Could Junk Food Really Be as Addictive as Cocaine?

Could Junk Food Really Be as Addictive as Cocaine?

Food & Drink

Could Junk Food Really Be as Addictive as Cocaine?


By Cari Martens

Can we humans really get as hopelessly hooked fatty fast foods and sugary snacks as a coke addict is to the white powder? Scientists at the Scripps Research Institute appear to think so, after releasing a new study this week that indicates high-fat, high-calorie foods cause chemical changes in the brain that get us hooked on the junk. Junk food, that is. That’s what happened to the lab rats in the study.

A new study indicates high-calorie, high-fat foods can be as addictive as cocaine

Researchers divided rats into three groups. All three were given unlimited access to standard rat food. A second group was also given restricted access to ‘cafeteria-style’ foods (fatty meat, cheesecake, chocolate snacks, sponge cake) for an hour every day. The third group was allowed ‘unlimited access’ to these choices.

The rats whose fat intake was restricted showed ‘no adverse effects’ but the rats given free rein to gorge themselves on junk food quickly became obese. Over time, not even physical pain (of electric shocks) could keep the fat rats from going after the meat-and-cheesecake buffet.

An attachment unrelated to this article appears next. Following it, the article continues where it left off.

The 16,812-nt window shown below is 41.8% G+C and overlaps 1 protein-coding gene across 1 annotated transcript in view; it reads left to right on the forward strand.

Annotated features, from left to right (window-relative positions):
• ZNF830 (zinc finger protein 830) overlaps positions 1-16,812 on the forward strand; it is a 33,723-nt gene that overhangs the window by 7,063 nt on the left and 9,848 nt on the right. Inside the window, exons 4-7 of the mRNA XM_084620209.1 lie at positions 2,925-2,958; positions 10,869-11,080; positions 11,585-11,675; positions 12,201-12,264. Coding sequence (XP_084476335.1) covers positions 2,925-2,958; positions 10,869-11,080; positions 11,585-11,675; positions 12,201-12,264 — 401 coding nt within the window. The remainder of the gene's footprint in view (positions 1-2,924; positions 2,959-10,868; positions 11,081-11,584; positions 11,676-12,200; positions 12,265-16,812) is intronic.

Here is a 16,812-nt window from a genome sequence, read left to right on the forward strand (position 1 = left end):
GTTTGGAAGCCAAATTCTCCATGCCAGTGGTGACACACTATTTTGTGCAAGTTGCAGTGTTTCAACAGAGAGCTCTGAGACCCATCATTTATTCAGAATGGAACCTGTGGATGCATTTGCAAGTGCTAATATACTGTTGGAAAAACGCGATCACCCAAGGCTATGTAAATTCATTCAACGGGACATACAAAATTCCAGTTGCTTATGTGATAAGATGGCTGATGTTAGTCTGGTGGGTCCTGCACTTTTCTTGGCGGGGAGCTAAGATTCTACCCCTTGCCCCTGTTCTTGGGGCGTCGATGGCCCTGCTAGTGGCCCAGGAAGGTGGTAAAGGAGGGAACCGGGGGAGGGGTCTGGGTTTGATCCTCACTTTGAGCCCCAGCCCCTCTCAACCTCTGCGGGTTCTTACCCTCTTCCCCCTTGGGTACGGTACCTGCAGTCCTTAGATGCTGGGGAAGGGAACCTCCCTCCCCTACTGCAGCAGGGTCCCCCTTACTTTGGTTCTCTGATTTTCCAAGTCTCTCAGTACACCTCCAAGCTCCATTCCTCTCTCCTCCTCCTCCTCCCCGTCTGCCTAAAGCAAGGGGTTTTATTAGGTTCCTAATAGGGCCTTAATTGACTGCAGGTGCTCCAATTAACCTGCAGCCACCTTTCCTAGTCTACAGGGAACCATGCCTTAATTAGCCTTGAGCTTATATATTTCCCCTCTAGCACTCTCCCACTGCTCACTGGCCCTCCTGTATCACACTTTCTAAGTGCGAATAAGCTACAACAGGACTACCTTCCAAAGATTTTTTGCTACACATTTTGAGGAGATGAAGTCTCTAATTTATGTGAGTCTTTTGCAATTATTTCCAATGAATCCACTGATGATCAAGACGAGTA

Fat rat addicts wanted the junk even if it meant getting an electric jolt

When researchers applied an electric shock to the rats’ feet in the presence of food, the rats in the first two groups were frightened away. But the obese ones weren’t. ‘Their attention was solely on consuming food,’ according to the study. The scientists say the fat rats brains’ chemical makeup had changed. Their brains need more food to trigger the release of Dopamine, the brain chemical that triggers pleasure and comfort. This same phenomenon causes drug abusers to keep increasing their dosage.

After the study, the researchers tried to put the fat rats on a nutritious diet—what the research team called ‘the salad bar option’—and the rats simply refused to eat. ‘They basically starved themselves to death,’ said Dr. Paul Kenny, a neuroscientist who led the research.

Can we kick the habit?

So, is there any hope for those of us hooked on bacon double cheeseburgers and chocolate cheesecake? Yes, say the scientists. Like drug-users, over-eaters can overcome their addictions, though the brain makes it more difficult. Doctors may start exploring drug-addiction therapies to treat obesity, perhaps even searching for a pill that could blunt the pleasure of starchy carbs or unrefined sugar.

Hmmm. I think I’ll have a salad tonight and work my way toward a total brain detox.

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